Fitness for Cancer Patients and Survivors

In October 2018 I reported on a huge study from the Cleveland Clinic that showed exercise reduced death rates from all causes during the 21-year study period and that those with the highest levels of fitness had the lowest death rates. Most dramatically, the study showed that a high level of fitness was more beneficial than not smoking.

Compared to people who did not exercise, those with the highest level of fitness were more than 80 percent less likely to die from any cause. Being unfit was a stronger predictor of risk of dying than smoking, having diabetes, or having plaques in the arteries leading to your heart. The authors concluded that, "There was no upper limit of benefit of increased aerobic fitness" (JAMA Netw Open, Oct 19, 2018;1(6):e183605). This is the largest analysis of patients referred for exercise treadmill tests: 122,007 patients, with 13,636 deaths between 1991 and 2018. The authors quoted many other studies showing that the more fit you are, the less your chances of dying from heart attacks, high blood pressure, diabetes, strokes, and cancer.

I had many questions about this report from cancer patients and cancer survivors, asking how this could be possible when we know that smoking increases risk for so many types of cancers. The Cleveland Clinic study did not analyze specific causes of death, but its findings support many other studies showing benefits from exercise during cancer treatment, for reducing risk of cancer recurrence, and for preventing many types of cancers.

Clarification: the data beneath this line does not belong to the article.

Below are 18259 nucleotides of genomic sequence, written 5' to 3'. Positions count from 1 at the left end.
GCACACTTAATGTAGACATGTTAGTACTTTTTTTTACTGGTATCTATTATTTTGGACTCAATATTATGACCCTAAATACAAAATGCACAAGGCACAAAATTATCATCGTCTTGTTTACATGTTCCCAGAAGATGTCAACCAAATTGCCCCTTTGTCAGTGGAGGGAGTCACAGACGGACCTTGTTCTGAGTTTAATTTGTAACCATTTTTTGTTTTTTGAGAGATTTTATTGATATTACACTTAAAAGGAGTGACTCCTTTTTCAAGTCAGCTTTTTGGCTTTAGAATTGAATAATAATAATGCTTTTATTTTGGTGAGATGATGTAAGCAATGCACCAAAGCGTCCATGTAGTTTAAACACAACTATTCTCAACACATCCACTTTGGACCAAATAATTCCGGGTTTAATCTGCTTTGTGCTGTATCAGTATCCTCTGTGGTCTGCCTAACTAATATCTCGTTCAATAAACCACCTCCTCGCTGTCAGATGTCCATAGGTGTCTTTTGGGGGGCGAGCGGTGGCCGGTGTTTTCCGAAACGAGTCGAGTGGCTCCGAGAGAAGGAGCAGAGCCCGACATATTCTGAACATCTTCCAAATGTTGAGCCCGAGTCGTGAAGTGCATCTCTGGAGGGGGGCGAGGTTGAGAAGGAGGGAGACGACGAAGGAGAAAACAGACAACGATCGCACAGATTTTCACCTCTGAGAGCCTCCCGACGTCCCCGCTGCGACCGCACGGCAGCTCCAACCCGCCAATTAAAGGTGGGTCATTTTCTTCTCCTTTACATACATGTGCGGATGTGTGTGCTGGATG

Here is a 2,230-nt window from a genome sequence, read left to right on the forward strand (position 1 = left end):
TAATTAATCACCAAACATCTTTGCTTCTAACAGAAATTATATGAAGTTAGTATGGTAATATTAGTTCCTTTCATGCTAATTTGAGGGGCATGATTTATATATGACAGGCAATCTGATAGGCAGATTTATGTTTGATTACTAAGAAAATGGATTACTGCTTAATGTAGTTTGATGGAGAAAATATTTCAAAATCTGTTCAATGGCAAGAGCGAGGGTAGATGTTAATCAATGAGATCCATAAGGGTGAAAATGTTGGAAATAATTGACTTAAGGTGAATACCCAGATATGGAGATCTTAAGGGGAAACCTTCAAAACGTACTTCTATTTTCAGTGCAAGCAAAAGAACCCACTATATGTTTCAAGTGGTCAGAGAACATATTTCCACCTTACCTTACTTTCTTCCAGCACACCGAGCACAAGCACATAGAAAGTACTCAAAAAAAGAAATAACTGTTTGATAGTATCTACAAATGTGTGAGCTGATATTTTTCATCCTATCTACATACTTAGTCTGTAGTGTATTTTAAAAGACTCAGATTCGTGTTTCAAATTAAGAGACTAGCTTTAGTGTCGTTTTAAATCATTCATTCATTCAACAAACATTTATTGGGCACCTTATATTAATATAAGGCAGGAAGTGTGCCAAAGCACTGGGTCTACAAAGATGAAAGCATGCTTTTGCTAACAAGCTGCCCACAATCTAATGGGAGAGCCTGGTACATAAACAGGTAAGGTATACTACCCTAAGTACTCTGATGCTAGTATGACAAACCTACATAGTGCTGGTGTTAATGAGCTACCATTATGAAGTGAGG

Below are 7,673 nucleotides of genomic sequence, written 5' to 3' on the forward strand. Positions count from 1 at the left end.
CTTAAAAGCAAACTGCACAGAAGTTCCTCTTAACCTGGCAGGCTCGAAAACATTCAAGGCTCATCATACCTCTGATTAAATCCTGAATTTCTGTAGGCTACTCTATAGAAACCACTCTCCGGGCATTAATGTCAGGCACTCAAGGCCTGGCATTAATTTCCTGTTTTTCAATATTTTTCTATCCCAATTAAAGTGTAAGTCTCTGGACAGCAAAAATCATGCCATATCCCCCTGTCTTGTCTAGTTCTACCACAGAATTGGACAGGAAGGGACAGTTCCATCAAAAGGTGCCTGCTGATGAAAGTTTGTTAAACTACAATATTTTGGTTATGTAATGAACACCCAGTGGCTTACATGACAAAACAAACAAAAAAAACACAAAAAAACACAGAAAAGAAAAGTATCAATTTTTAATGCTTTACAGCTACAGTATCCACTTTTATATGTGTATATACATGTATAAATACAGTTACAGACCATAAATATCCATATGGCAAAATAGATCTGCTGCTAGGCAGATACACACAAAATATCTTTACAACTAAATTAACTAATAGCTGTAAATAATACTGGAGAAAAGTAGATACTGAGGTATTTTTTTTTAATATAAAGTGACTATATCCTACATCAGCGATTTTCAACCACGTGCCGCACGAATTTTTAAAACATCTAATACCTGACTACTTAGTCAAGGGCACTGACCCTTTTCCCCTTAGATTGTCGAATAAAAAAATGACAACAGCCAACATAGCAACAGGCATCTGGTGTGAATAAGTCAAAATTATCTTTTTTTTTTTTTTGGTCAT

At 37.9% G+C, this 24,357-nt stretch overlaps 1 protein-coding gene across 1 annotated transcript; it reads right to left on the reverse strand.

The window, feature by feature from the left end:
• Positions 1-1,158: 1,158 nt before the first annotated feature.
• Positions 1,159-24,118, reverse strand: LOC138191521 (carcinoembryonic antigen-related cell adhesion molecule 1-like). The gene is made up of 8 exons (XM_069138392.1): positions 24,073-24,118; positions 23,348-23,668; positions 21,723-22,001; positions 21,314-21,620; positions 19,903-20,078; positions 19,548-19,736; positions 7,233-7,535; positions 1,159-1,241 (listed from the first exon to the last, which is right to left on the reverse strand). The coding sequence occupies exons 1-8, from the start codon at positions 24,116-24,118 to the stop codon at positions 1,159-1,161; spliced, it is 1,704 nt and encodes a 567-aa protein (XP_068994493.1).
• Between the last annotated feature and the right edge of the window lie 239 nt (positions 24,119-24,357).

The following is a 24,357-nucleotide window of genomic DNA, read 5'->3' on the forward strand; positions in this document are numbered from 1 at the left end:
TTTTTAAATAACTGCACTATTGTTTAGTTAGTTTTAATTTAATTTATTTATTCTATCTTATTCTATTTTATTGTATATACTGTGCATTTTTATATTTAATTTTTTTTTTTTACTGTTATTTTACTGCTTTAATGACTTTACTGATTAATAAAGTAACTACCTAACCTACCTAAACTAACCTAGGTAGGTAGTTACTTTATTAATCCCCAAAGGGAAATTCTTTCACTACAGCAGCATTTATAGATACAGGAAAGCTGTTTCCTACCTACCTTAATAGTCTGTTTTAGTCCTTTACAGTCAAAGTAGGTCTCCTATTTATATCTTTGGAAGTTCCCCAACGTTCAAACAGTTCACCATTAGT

Fitness Helps to Treat Many Types of Cancer Exercise is now recommended as part of the treatment for cancer by the American College of Sports Medicine, American Society of Clinical Oncology, National Comprehensive Cancer Network, American Cancer Society, Oncology Nursing Society, the Commission on Cancer, and the Cancer Foundation For Life. A regular exercise program reduces carcinogenic inflammation, strengthens the immune system, and improves mental processing by lowering cancer-inducing insulin-like growth factor 1, DNA damage and gene mutations, and increasing apoptosis (Exp Biol Med (Maywood), Feb 2013;27:585-6 and Br J Cancer, 2011;105:S52-73).

An extensive review of research (Translational Journal of the American College of Sports Medicine, December 1, 2016;1(17):152-158) shows that exercise:

• reduces the side effects of chemotherapy treatments including nausea, fatigue, anxiety, and depression and increases bone strength and muscle mass (Curr Treat Options Oncol, 2008;9:135-46).

• increases the percentage of people who are able to complete full-dose chemotherapy regimens (J Clin Oncol, 2007;25:4396-404).

• can increase tumor sensitivity to chemotherapy (Cancer Prev Res (Phila), 2013;6:925-37).

• reduces heart damage from chemotherapy (Circulation, 2011;124:642-50).

• markedly reduces arm swelling from extensive breast cancer surgery (N Engl J Med, 2009;361:664-73).

• is associated with a 50 percent increased survival rate in patients treated for breast cancer (JAMA, 2005;393:2479-86) and colon cancer (J Clin Oncol, 2006;24:3535-41).

• is associated with a 70 percent risk reduction in high-grade, advanced, or fatal prostate cancers (Arch Intern Med, 2005;165:1005-10).